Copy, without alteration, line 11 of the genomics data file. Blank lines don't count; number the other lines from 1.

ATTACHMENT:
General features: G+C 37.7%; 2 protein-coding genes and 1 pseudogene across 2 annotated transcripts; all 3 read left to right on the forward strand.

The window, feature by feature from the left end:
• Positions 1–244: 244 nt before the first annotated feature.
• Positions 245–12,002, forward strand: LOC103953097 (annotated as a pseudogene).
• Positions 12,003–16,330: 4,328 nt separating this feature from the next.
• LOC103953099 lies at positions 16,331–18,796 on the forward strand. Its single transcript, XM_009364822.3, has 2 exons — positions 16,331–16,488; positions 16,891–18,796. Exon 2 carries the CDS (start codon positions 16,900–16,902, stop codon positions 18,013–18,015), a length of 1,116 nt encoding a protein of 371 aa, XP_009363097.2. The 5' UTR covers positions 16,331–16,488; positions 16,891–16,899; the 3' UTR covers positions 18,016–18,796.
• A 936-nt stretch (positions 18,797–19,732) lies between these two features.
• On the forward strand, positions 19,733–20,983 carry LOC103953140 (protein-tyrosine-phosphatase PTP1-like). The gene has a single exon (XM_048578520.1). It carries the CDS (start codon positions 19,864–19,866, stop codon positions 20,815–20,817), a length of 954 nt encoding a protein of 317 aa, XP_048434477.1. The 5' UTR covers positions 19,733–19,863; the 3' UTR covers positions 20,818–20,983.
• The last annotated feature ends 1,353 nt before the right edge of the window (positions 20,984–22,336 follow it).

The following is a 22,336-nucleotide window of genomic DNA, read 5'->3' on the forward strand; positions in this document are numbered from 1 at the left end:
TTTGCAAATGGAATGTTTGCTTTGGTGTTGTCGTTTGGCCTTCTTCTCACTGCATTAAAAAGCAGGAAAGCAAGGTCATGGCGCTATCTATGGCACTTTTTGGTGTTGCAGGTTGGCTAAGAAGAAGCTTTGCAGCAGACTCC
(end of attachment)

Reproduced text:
TTTGCAAATGGAATGTTTGCTTTGGTGTTGTCGTTTGGCCTTCTTCTCACTGCATTAAAAAGCAGGAAAGCAAGGTCATGGCGCTATCTATGGCACTTTTTGGTGTTGCAGGTTGGCTAAGAAGAAGCTTTGCAGCAGACTCC